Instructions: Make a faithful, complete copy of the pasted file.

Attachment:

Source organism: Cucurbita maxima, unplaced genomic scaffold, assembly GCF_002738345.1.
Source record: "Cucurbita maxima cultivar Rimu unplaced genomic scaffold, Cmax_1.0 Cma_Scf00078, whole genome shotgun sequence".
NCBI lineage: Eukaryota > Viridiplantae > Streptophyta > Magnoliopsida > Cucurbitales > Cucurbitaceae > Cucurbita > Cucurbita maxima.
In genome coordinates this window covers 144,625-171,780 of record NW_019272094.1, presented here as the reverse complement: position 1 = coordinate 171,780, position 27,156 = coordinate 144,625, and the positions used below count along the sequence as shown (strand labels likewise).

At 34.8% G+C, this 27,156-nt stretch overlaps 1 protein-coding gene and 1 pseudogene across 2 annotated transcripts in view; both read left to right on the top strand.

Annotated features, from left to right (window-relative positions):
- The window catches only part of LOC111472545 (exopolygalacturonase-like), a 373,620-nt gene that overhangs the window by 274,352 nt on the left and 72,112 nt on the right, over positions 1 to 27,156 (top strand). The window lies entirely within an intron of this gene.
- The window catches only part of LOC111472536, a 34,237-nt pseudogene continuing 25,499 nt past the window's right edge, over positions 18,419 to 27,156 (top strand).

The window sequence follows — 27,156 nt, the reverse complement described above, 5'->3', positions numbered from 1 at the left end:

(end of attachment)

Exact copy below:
Source organism: Cucurbita maxima, unplaced genomic scaffold, assembly GCF_002738345.1.
Source record: "Cucurbita maxima cultivar Rimu unplaced genomic scaffold, Cmax_1.0 Cma_Scf00078, whole genome shotgun sequence".
NCBI lineage: Eukaryota > Viridiplantae > Streptophyta > Magnoliopsida > Cucurbitales > Cucurbitaceae > Cucurbita > Cucurbita maxima.
In genome coordinates this window covers 144,625-171,780 of record NW_019272094.1, presented here as the reverse complement: position 1 = coordinate 171,780, position 27,156 = coordinate 144,625, and the positions used below count along the sequence as shown (strand labels likewise).

At 34.8% G+C, this 27,156-nt stretch overlaps 1 protein-coding gene and 1 pseudogene across 2 annotated transcripts in view; both read left to right on the top strand.

Annotated features, from left to right (window-relative positions):
- The window catches only part of LOC111472545 (exopolygalacturonase-like), a 373,620-nt gene that overhangs the window by 274,352 nt on the left and 72,112 nt on the right, over positions 1 to 27,156 (top strand). The window lies entirely within an intron of this gene.
- The window catches only part of LOC111472536, a 34,237-nt pseudogene continuing 25,499 nt past the window's right edge, over positions 18,419 to 27,156 (top strand).

The window sequence follows — 27,156 nt, the reverse complement described above, 5'->3', positions numbered from 1 at the left end: